Once again, Du Chaillu lifts his gun to fire, and once again his guide stays his hand. By now he is fearful that they have let the beast get too close, and that it will kill them:
Again the gorilla made an advance upon us. Now he was not twelve yards off. I could see plainly his ferocious face. It was distorted with rage; his huge teeth were ground against each other, so that we could hear the sound; the skin of the forehead was drawn forward and back rapidly, which made his hair move up and down, and gave a truly devilish expression to the hideous face. Once more he gave out a roar, which seemed to shake the woods like thunder; I could really feel the earth trembling under my feet. The gorilla, looking us in the eyes, and beating his breast, advanced again.
‘Don’t fire too soon,’ said Malaouen; ‘if you do not kill him, he will kill you.’
This time he came within eight yards of us before he stopped. I was breathing fast with excitement as I watched the huge beast.
Malaouen said only ‘Steady’ as the gorilla came up. When he stopped, Malaouen said ‘Now!’
And before he could utter the roar for which he was opening his mouth, three musket-balls were in his body. He fell dead almost without a struggle.
The gorilla was a huge male, about the height of a small man, tall with enormous, muscled arms and powerful hands and feet, far stronger than any human, but still, as Du Chaillu observed, strangely humanoid in appearance: ‘While the animal approached us in its fierce way, walking on its hind legs and facing us as few animals dare face man, it really seemed to me to be a horrid likeness of man.’
Encounters like this – an angry male gorilla charging at a hunter – became all too common. The prowess of the hunter was celebrated in set pieces of shocking taxidermy in museums around the world, as Ian Redmond explains: ‘When the specimens came back they were mounted in a way that depicted that moment. It’s like a nineteenth-century version of a YouTube hit – in the hunter’s mind there’s that moment when he pulled the trigger and the animal died, and that vivid image was captured for ever …’
It wasn’t long before another new invention – the cinema – realised the box-office potential of monster apes attacking defenceless humans – or, as in one 1933 thriller – falling in love with them. It may be more than eighty years old, but the original King Kong (there have been numerous sequels, remakes and spin-offs, as well as computer games, theme-park rides and countless parodies) remains as popular as ever.
The simple plot is deceptively powerful. Kong is a giant gorilla who, having been brought to the very human world of New York as ‘the eighth wonder of the world’, goes on the rampage. While wreaking havoc on the terrified city, he falls in love with a beautiful young girl, memorably played by Fay Wray, whose terrified screaming when Kong takes her in his giant hands is one of cinema’s most iconic moments. King Kong had all the elements of a great movie, and was based on a very real perception of apes at the time. They were still the aggressors who took any chance to attack us.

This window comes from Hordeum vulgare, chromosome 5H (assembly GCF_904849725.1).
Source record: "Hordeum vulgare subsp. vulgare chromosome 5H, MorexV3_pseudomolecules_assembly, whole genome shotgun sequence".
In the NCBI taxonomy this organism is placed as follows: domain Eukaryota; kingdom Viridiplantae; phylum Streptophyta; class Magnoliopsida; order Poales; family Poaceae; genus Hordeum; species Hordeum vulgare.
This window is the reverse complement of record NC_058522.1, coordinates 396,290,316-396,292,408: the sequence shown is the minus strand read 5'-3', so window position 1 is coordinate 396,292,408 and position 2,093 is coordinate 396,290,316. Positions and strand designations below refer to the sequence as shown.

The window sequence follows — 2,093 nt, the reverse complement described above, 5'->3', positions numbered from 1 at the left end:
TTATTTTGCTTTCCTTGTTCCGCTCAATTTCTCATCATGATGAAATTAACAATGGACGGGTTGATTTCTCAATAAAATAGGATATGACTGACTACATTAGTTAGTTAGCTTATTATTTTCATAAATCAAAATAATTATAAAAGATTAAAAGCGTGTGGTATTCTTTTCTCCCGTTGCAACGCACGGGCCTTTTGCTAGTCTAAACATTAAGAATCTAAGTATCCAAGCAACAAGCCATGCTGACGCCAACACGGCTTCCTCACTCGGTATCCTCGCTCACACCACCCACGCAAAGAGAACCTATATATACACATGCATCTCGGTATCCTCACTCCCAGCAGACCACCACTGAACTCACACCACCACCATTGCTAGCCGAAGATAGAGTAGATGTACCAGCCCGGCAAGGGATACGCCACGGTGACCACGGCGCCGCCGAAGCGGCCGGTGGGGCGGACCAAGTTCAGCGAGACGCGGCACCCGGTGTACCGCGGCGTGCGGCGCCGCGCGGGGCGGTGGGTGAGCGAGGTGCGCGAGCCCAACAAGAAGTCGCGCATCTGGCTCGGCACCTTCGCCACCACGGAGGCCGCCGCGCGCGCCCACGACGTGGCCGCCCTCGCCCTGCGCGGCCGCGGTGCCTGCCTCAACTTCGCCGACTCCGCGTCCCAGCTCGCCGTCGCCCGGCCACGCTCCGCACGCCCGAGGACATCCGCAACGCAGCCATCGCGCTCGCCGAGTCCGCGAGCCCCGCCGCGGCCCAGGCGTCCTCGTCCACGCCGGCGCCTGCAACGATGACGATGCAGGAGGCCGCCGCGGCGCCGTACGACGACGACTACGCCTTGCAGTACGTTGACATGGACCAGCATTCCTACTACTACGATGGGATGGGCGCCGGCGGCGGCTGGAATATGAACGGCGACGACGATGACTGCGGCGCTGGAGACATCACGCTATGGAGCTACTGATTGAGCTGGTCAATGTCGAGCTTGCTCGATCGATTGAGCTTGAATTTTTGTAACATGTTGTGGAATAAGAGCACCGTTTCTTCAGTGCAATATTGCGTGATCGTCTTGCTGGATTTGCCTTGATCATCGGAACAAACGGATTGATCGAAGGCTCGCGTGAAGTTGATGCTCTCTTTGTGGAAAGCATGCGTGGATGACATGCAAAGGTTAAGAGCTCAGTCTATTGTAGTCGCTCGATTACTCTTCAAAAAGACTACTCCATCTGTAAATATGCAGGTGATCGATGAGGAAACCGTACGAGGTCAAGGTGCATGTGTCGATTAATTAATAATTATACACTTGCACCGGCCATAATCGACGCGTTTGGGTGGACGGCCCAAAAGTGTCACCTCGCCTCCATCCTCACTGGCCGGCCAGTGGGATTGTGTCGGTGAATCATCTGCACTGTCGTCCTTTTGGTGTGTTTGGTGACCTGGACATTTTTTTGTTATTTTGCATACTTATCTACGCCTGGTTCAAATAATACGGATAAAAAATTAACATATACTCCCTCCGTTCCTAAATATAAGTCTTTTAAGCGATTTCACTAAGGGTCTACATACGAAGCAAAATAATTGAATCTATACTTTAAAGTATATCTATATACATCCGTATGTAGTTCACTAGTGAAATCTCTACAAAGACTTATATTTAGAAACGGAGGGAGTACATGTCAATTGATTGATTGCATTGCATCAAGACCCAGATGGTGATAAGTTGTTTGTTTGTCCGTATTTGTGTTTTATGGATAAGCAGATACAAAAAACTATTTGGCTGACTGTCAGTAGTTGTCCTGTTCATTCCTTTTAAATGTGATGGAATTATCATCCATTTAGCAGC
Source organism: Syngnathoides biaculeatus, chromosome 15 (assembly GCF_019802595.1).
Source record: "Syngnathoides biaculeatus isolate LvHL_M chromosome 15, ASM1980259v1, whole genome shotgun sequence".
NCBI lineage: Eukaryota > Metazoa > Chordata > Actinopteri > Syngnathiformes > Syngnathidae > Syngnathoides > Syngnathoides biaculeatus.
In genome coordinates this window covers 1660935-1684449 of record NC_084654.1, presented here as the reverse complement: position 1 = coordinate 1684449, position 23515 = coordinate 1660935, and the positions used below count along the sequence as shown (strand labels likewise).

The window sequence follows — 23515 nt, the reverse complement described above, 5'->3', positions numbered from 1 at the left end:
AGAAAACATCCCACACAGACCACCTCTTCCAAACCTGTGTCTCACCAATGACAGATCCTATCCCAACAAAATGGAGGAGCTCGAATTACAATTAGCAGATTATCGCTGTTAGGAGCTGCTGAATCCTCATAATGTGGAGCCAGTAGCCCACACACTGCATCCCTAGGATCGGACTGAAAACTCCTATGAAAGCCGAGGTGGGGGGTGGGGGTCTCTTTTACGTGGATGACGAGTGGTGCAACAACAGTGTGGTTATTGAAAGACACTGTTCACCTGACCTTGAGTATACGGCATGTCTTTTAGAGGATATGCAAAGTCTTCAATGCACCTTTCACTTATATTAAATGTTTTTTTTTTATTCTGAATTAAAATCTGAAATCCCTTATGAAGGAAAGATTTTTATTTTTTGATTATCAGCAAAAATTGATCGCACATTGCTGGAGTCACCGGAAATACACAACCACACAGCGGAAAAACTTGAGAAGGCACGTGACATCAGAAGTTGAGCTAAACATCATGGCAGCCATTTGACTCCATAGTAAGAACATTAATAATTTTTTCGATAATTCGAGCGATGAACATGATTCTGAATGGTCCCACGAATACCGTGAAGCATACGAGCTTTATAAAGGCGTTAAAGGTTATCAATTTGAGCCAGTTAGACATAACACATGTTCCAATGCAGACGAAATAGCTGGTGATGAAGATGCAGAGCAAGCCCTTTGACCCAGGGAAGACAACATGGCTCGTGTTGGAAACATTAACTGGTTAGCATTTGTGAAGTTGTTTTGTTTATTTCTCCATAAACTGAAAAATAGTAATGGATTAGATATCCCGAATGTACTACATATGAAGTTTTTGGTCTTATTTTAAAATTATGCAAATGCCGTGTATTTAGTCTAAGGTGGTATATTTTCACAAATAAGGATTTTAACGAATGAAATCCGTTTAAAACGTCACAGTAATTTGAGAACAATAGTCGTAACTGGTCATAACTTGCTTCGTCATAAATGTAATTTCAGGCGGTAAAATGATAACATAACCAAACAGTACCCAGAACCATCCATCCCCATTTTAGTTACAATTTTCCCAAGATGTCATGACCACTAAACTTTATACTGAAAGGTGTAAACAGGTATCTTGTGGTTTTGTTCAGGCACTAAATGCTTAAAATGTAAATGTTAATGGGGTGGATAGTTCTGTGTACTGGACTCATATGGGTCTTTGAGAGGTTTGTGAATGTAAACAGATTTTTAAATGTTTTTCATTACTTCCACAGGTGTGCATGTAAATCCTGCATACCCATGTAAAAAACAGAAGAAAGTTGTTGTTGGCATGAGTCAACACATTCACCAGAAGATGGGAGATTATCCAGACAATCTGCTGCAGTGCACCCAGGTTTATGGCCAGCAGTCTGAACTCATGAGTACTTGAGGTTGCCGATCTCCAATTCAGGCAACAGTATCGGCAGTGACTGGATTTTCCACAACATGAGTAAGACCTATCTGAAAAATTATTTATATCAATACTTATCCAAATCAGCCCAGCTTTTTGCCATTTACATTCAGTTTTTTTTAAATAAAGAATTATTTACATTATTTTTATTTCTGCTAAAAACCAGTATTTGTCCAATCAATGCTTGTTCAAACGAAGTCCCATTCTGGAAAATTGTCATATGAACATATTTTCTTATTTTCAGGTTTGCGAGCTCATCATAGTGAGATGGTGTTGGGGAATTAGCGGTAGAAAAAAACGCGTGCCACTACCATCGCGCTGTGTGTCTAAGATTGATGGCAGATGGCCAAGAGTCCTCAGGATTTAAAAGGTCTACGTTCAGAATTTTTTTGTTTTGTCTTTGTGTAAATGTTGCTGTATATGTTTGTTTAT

This view began to change during the second half of the twentieth century. An important turning point was another film, Gorillas in the Mist, which brought to our attention the pioneering work of Dian Fossey, the American gorilla scientist who showed us the intimate lives of these gentle giants – and the threats to them from poaching.
Dian Fossey was determined to discover more about the lives of wild gorillas, not simply by the traditional ‘sit and observe’ method favoured by most zoologists, but by getting to know them as individuals and families. So for almost two decades she studied a group of gorillas in the mountainous forests of Rwanda, making major advances in our knowledge and understanding, especially of how they communicate, what they eat and their social relationships.
In late 1985 Fossey was murdered as she slept in her cabin – possibly by poachers or an employee with a grudge, but maybe also because she opposed gorilla tourism, which brought major benefits to the local economy. The last entry in her diary presciently read: ‘When you realise the value of all life, you dwell less on what is past and concentrate more on the preservation of the future.’
However, Fossey’s legacy might still have been forgotten, were it not for the huge worldwide success of Gorillas in the Mist. Although the film is a drama, not a documentary, it is hard to overestimate its influence on people’s attitudes, as Ian Redmond describes:
Gorillas in the Mist reached audiences that you can only dream of getting to; because of the publicity and the numbers of people who were inspired by Dian Fossey, we’ve turned things around. The film engaged the world in that issue and as a result of that the countries with mountain gorillas have managed to protect them, and the movie is an important part of that.
Gradually, through the influence of this film, David Attenborough’s encounter with mountain gorillas and many more books, documentary films and stories, a more realistic view of apes began to emerge, one that we are familiar with today. Children were also encouraged to think about a two-way relationship with animals in cartoons and in the film Dr Dolittle, based on Hugh Lofting’s books. Talking to the animals is exactly what Dian Fossey did: she learned gorilla-speak to show the gorillas she was not a threat, which allowed us to get those wonderful, close encounters we see on film. As a newly qualified biologist, Ian Redmond had the good fortune to work with Fossey, and remembers how she did it: ‘She learned to use their little quiet vocalisations they make to each other – contact calls to keep in touch with the rest of the group. By using a reassuring sound, a friendly sound, Dian learned that eventually they will accept you, almost as an honorary member of the family.’
Dian Fossey wasn’t the first person to be curious about the behaviour of primates, and the way their lives intersect with ours. In the late seventeenth century, more than a hundred years before Happy Jerry came to London, Edward Tyson – one of the foremost anatomists of his day – managed to obtain the body of a young chimpanzee. Like Jerry, this animal had been taken on board a ship in West Africa and treated as if it were a child. When the ship docked in London, Tyson spoke to a sailor who had looked after the animal, to find out how it had behaved during the long voyage from Angola to London: